Uitvlugt- the `stumbler’ By Chamanlall Naipaul
Guyana Chronicle
March 31, 2002

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THE village of Uitvlugt on the West Coast Demerara, is located 12 miles (about 19 km) from Vreed-en-Hoop overlooking the Atlantic to the north and bordered by the sugar cane fields of the Uitvlugt/Leonora Estate to the south. It is sandwiched between villages Stewartville on the east and Zeeburg on the west.

The spelling and pronunciation of Uitvlugt has been a source of great discomfort and pain to many, even its own villagers. Many have admitted that it was one of the “stumblers” in class during their school days. So it was not uncommon to hear pronunciations like ``high fluk’ `I fluk’ and sometimes one that is unprintable! Its correct pronunciation is `I-flut.’

This `discomfort and pain’ was `inflicted’ by a Dutch planter, Ignatius Charles Bourda Uitvlugt, after whom the village was named. During the Dutch colonial period, he was the original owner of what was then a plantation.

Many of the older folks also used to refer to the village as `bodah’, which was really meant to be Bourda: they could not have pronounced it.

The historical evolution of Uitvlugt as a plantation is one originally linked with `king sugar’, which was what sugar was referred to in the old days because of its economic and strategic importance.

And so the village’s history is replete with tales of the logies and back-breaking work in the backdams for meagre wages. One will also hear of the deplorable social and health conditions that were common to all sugar estates.

However, after the recommendations of the Venn Commission established to investigate living conditions on the estates, life at Uitvlugt saw dramatic improvements.

The Venn Commission recommended that a fund - which became the Sugar Industry Labour Welfare Fund (SILWF) - be set up to provide decent housing and living conditions and recreational facilities for sugar workers among other proposals.

Workers at Uitvlugt Estate were among the first to benefit from the recommendations of the Venn Commission. Three housing schemes were established in the early 1950s - Uitvlugt Pasture, Casbah and Ocean View - and, in the 1960s, De-Groote-en-Klyne. In more recent times, a new housing scheme was built under the housing assistance agreement between the Guyana and Venezuelan Governments.

In addition, the first community centre of its kind in the Caribbean was established in May 1957 and was a hive of sports and educational activities until the mid-1970s when the sugar industry was nationalised.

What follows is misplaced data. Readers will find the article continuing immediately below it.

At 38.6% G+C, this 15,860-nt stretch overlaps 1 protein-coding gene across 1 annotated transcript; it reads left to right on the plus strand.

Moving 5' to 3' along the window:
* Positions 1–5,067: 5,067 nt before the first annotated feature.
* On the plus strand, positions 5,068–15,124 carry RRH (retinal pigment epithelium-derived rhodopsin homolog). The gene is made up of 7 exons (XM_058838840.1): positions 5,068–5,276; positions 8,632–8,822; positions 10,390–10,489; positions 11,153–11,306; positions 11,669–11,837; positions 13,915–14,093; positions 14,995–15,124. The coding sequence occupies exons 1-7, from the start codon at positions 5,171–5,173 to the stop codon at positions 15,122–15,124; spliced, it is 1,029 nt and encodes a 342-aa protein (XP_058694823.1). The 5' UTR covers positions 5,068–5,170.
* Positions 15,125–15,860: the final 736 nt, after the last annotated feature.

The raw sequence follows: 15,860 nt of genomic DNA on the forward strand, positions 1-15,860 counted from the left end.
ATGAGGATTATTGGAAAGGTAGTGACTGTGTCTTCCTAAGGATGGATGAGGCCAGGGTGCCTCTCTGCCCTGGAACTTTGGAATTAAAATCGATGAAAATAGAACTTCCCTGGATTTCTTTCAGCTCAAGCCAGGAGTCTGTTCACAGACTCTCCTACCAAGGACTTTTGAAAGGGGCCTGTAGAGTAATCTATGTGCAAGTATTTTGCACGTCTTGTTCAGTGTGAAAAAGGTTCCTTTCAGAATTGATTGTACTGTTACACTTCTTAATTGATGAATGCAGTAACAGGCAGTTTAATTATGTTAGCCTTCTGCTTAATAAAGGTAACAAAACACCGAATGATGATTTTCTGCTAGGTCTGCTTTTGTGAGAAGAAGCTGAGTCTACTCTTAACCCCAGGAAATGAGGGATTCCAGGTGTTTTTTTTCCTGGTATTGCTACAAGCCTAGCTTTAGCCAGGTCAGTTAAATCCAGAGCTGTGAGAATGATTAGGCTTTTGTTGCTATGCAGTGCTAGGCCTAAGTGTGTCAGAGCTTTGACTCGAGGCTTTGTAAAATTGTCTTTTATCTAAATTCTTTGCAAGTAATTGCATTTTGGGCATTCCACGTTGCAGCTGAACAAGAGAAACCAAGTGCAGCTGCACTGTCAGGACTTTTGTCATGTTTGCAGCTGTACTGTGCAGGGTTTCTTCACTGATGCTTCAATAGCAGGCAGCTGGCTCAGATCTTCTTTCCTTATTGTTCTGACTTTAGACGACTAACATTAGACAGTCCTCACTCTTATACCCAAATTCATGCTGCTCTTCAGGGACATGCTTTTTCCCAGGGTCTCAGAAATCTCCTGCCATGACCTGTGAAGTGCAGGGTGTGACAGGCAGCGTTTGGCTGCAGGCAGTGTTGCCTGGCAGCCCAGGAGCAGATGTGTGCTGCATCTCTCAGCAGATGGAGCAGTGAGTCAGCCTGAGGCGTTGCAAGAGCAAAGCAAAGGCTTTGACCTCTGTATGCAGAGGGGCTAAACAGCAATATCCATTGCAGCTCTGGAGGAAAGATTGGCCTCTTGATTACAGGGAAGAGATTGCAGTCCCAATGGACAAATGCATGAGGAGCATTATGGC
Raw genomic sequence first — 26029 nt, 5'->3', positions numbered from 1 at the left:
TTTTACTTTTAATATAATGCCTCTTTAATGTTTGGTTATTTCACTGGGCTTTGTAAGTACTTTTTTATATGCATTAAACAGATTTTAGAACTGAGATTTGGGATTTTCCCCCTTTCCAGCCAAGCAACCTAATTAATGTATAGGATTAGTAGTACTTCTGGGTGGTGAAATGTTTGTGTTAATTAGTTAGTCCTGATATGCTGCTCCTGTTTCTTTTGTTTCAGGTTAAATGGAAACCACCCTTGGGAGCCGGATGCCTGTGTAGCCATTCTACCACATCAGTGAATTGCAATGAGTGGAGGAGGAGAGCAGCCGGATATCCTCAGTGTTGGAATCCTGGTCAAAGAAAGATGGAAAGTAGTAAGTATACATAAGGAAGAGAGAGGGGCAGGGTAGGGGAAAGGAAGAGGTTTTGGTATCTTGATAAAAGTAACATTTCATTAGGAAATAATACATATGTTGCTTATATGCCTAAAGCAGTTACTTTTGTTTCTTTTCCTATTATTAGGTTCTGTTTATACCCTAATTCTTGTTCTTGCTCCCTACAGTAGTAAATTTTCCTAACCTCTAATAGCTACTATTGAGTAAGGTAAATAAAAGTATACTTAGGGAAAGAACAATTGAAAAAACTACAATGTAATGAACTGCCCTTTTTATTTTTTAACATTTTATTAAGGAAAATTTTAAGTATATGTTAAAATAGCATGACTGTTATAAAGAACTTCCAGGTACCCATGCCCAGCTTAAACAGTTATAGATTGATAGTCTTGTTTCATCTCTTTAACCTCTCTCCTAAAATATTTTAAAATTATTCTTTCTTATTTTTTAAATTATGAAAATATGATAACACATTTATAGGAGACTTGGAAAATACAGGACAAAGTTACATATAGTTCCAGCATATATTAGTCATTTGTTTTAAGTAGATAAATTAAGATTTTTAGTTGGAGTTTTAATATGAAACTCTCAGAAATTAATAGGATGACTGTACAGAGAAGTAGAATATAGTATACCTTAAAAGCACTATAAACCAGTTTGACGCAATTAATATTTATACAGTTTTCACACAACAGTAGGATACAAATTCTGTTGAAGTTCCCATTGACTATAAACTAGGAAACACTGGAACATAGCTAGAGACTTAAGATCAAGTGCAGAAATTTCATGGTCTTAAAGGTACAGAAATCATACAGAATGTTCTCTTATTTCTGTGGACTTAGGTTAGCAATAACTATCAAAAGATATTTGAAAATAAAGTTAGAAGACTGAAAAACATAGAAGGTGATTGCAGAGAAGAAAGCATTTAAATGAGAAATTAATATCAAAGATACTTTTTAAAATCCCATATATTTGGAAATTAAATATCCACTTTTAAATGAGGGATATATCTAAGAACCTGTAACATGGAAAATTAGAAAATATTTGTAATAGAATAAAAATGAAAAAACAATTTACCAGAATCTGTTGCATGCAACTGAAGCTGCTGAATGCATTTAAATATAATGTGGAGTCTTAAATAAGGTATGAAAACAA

Ever since its establishment, the centre has produced an illustrious list of sportsmen at the club level, many had the potential to represent Guyana and perhaps the West Indies in cricket and other sports. However, because of poverty and the traditional dominance of Georgetown in sports, many never had the opportunity for upward mobility.

Unfortunately, the community centre was neglected and allowed to deteriorate into a deplorable condition, until the Guyana Sugar Corporation (GUYSUCO) stepped in and restored it in 1995.

The community centre is a key part of Uitvlugt’s history after leading cricket, table tennis, volley-ball, weight-lifting, and debating teams up to the 1960s and being graced by many cricketing and other sporting greats like Sir Clyde Walcott, Lance Gibbs, Joe Solomon and Roy Fredericks, among others. Also, the two leading table tennis players in the world, Cho-Lin-Chin and Bergman once played an exhibition match at the centre during the 1960s.

Uitvlugt now has one of the more formidable football teams in the country, and Guyana and West Indies batting great, Rohan Kanhai, is conducting coaching exercises for young cricketers under the auspices of GUYSUCO. Unfortunately, the volley-ball club which once produced two national players, the late Frank Carew and Fazal Hassan, has been dormant and so too have the other clubs except the cricket and football clubs.

The cricket ground, which is among the largest in the country in recent times has become the venue for international cricket, hosting.

The community centre, which began under the administration of the late Baljeet Ramdin, has made an important contribution to the social upliftment and welfare of the community.